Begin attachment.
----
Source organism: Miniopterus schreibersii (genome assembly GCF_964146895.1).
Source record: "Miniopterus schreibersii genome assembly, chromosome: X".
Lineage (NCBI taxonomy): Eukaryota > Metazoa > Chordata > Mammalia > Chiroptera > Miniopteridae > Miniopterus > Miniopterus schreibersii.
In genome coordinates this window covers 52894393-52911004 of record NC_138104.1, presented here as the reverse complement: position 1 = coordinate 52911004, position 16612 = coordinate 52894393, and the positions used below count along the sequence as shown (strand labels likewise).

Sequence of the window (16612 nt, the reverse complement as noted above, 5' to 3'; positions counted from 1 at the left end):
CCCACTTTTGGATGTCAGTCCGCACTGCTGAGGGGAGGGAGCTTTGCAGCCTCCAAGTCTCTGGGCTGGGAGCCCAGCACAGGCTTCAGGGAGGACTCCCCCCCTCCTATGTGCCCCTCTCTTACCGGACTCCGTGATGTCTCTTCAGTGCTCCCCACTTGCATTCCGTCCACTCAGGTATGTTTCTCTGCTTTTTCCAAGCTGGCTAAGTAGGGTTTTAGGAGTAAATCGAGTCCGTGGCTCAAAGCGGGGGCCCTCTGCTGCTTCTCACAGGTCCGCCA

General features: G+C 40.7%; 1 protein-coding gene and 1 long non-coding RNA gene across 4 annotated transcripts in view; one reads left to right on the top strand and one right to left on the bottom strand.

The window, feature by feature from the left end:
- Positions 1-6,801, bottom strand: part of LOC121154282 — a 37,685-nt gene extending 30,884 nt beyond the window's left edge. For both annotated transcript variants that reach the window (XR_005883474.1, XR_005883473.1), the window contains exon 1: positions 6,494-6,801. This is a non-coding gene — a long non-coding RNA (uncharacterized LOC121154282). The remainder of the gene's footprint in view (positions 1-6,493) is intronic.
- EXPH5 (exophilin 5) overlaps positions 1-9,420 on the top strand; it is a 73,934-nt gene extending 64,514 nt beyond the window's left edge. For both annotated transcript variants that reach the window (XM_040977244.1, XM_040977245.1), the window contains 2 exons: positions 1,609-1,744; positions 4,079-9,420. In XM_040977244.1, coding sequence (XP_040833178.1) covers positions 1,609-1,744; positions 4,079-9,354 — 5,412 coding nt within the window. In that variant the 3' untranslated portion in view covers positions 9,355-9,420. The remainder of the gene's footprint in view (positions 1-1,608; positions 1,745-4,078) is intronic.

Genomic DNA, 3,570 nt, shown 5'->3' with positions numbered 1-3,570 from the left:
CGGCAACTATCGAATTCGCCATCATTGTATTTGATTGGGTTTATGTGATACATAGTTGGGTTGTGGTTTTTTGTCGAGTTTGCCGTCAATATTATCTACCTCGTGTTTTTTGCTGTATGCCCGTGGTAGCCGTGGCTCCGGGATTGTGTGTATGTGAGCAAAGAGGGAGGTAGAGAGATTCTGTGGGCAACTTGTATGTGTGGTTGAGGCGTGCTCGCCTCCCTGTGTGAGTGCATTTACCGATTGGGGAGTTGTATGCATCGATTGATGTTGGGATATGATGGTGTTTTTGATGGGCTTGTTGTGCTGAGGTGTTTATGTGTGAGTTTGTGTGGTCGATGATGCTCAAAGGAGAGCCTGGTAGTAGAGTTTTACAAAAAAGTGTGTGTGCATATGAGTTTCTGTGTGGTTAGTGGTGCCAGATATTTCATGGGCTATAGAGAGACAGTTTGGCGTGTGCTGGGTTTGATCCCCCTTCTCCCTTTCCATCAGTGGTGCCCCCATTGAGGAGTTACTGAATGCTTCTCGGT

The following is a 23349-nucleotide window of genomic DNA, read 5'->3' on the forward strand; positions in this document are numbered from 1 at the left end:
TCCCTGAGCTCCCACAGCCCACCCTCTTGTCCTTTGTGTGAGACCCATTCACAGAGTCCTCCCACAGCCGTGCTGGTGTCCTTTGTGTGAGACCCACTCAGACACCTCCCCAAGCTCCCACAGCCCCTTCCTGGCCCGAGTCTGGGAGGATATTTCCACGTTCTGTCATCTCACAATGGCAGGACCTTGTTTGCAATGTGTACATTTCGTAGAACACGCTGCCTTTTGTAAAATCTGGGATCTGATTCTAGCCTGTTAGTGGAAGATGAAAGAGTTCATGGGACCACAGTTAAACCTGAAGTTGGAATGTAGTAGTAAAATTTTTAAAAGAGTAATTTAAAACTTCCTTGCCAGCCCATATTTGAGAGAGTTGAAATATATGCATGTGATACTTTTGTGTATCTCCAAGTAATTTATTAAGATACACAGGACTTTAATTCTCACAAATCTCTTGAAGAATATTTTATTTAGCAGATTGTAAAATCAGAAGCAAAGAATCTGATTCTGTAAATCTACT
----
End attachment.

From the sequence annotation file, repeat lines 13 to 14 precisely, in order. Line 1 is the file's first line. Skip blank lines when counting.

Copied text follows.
The following is a 23349-nucleotide window of genomic DNA, read 5'->3' on the forward strand; positions in this document are numbered from 1 at the left end:
TCCCTGAGCTCCCACAGCCCACCCTCTTGTCCTTTGTGTGAGACCCATTCACAGAGTCCTCCCACAGCCGTGCTGGTGTCCTTTGTGTGAGACCCACTCAGACACCTCCCCAAGCTCCCACAGCCCCTTCCTGGCCCGAGTCTGGGAGGATATTTCCACGTTCTGTCATCTCACAATGGCAGGACCTTGTTTGCAATGTGTACATTTCGTAGAACACGCTGCCTTTTGTAAAATCTGGGATCTGATTCTAGCCTGTTAGTGGAAGATGAAAGAGTTCATGGGACCACAGTTAAACCTGAAGTTGGAATGTAGTAGTAAAATTTTTAAAAGAGTAATTTAAAACTTCCTTGCCAGCCCATATTTGAGAGAGTTGAAATATATGCATGTGATACTTTTGTGTATCTCCAAGTAATTTATTAAGATACACAGGACTTTAATTCTCACAAATCTCTTGAAGAATATTTTATTTAGCAGATTGTAAAATCAGAAGCAAAGAATCTGATTCTGTAAATCTACT